President Barack Obama on Tuesday brought a made-in-America pitch to this politically vital state, saying innovation and adaptation will help the manufacturing sector and the entire U.S. economy rebound with more gusto. He admonished a divided Washington to stop bickering and rally together like a team.
Here in the home of the first presidential caucuses, Obama made a quick but unmistakable nod to his own re-election bid. Fondly recalling his win here in 2008, Obama said to Iowa: "We've got some history together. And together we're going to make some more history for years to come."
The president, under steady pressure to bolster a sluggish economy, is showering attention on manufacturing as an American story of adaptation. He chose the setting of Alcoa Davenport Works, an aluminum factory whose products are exported around the world and used for such high-tech applications as the wings for the presidential jet Air Force One.
The plant has re-hired the workers it laid off during the recent recession and is eying an expansion, said Obama, who pushed a broader theme of American resilience.
"You had to up your game," Obama said to the workers. "And that's what we've got to do as a country as a whole. I want the cars and planes and wind turbines of the future to bear the proud stamp that says `Made in America.'"
Obama's victory in the 2008 Iowa caucuses catapulted his presidential campaign, and the state is now being flooded with Republicans seeking their party's presidential nomination and criticizing his economic leadership.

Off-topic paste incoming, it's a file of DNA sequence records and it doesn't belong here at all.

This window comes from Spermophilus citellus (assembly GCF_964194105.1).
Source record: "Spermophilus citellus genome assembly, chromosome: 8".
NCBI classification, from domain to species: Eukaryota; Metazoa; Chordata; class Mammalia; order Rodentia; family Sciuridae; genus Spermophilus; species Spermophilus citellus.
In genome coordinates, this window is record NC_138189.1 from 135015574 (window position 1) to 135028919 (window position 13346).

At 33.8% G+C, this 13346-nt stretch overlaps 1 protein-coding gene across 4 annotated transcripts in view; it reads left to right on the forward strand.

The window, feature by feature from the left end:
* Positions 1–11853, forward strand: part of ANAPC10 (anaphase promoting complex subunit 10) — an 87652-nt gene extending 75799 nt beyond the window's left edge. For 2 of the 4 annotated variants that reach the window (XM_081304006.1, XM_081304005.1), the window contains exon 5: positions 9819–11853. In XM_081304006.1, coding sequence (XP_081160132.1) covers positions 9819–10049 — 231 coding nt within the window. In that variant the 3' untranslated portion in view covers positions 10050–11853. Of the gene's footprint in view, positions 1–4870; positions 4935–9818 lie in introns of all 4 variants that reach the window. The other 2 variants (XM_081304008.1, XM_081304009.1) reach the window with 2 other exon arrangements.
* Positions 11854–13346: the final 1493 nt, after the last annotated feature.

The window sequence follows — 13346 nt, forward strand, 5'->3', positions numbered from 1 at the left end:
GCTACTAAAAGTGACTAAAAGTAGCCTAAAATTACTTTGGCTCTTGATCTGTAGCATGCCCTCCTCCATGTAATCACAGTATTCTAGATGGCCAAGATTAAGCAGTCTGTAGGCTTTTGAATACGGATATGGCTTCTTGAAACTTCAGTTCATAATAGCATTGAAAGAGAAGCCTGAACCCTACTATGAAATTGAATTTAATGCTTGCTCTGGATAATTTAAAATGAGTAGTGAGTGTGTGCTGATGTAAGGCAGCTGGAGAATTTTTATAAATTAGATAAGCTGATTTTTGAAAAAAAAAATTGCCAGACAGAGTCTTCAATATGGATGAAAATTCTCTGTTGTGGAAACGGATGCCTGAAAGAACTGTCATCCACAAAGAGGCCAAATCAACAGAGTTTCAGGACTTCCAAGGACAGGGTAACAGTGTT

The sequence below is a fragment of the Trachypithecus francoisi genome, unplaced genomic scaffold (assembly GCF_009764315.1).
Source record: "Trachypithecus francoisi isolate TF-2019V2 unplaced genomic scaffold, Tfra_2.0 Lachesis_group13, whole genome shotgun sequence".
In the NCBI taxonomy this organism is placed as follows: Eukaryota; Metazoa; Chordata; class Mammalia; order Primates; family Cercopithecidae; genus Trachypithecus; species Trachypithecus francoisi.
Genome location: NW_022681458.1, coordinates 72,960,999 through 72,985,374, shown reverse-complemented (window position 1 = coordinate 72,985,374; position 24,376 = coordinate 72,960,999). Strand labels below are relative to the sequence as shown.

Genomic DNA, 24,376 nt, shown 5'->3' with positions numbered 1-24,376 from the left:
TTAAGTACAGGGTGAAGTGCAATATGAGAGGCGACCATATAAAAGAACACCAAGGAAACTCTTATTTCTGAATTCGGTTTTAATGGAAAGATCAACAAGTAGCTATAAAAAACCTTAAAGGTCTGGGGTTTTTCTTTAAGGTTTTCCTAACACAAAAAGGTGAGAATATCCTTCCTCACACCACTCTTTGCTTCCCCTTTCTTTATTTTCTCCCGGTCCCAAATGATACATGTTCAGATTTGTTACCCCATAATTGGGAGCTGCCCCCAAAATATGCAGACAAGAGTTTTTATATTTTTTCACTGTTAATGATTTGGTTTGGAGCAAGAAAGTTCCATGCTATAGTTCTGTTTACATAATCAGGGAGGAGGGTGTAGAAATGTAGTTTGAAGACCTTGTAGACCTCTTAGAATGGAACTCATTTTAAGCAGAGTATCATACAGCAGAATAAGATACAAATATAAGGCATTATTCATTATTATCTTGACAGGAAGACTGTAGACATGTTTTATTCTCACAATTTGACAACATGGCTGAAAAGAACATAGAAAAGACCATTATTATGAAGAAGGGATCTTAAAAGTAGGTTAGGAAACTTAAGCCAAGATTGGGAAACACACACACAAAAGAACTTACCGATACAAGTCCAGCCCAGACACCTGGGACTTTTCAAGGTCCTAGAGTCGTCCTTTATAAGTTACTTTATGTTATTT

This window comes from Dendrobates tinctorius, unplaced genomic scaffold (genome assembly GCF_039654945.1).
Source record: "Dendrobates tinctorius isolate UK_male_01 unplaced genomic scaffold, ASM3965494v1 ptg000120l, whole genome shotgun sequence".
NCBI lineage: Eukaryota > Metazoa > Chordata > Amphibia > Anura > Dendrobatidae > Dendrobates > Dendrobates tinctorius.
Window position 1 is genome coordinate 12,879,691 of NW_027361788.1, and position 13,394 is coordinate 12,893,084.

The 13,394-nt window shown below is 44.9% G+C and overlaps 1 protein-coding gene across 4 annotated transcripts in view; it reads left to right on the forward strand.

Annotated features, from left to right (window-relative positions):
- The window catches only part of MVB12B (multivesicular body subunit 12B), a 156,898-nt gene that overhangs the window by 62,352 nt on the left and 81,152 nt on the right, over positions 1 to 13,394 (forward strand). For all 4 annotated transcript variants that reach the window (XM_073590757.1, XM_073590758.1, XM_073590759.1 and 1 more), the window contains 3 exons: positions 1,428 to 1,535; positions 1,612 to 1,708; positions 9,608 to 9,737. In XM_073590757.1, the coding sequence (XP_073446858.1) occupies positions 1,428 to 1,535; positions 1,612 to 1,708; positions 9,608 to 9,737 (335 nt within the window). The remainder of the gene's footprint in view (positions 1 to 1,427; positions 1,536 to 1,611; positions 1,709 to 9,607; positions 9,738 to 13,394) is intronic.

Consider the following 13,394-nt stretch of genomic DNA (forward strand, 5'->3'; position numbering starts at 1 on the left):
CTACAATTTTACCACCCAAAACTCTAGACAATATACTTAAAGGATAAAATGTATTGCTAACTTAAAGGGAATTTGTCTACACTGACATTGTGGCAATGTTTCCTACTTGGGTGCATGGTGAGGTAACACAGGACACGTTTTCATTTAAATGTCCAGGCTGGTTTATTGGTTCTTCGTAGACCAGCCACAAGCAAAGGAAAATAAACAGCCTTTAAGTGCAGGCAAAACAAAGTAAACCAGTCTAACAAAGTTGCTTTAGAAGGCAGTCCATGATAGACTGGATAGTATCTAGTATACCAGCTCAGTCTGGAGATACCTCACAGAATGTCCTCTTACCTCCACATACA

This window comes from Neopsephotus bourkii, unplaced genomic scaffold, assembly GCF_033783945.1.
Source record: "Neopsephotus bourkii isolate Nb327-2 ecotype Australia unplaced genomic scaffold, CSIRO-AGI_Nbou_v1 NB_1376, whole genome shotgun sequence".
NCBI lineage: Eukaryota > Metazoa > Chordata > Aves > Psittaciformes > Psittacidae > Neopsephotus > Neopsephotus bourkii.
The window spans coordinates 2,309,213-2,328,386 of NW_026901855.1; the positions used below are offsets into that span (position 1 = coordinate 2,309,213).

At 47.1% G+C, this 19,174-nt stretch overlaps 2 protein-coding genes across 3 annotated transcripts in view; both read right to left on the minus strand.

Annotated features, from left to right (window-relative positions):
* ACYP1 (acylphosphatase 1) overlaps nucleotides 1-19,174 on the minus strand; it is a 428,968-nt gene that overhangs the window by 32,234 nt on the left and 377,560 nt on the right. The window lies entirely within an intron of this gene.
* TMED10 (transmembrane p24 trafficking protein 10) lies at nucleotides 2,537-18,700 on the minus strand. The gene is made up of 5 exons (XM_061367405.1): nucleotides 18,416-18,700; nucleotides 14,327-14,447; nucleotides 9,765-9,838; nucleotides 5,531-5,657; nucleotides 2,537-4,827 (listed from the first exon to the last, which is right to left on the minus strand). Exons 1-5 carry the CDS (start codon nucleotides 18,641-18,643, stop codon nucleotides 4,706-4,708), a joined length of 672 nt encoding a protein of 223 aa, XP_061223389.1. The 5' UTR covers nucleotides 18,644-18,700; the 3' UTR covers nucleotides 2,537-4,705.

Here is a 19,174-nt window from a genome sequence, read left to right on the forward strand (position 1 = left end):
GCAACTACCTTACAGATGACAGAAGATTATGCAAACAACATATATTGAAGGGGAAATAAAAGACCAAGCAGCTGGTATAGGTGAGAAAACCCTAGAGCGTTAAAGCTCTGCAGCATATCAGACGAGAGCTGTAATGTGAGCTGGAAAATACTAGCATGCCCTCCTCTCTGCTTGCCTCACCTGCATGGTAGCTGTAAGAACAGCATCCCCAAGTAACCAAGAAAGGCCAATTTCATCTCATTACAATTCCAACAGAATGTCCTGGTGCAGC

The president said that the country has the workers, companies and industries to mount a stronger economic recovery: "We are still the United States of America."
The stop is part of Obama's effort to promote job creation in the midst of an economic slowdown that has reduced hiring and weakened his job approval standing with the public. After last month's weak unemployment report showed an uptick in the jobless rate to 9.1 percent, the White House is warily eyeing the release of more up-to-date numbers on July 8.
The White House sees a recovery in the U.S. manufacturing industry as one way to create jobs and stay competitive in the global marketplace. Last week, Obama announced a $500 million joint effort by industry, universities and the federal government to help reposition the United States as a leader in cutting-edge manufacturing.
Back in Washington, Obama is in a high-stakes stalemate with Republicans over a deal that could cut some $2 trillion from the nation's debt and perhaps clear the way for Congress to extend the nation's borrowing limit. The administration says that debt limit must be raised by Aug. 2 or the government will face a catastrophic default on its obligations.
Obama made no direct reference to that fight but called on the country and its leaders to start "thinking like a team, instead of turning on each other."
"I promise you," he said, "if you we continue to adapt and we continue to innovate and we work together to compete around the world, America will come back stronger than before."
The chairman of the Iowa Republican Party said it comes as no surprise that Obama showed up in the traditional political battleground.
"There's a famous political saying that `no politician comes to Iowa by accident.' I'm sure part of this is a political calculation," Matt Strawn said.
Former Alaska Gov. Sarah Palin, who has not said whether she will run for president, was in Iowa on Tuesday for the screening of a documentary about her.
Obama made time in Iowa to relax with the locals. His first stop was Ross' 24-Hour Restaurant, a Bettendorf diner. Among the president's orders was a "Magic Mountain," a house specialty that includes Texas toast and mounds of ground beef.
"I hope he brought his antacids," quipped Cynthia Freidhof, the daughter of the restaurant's founder.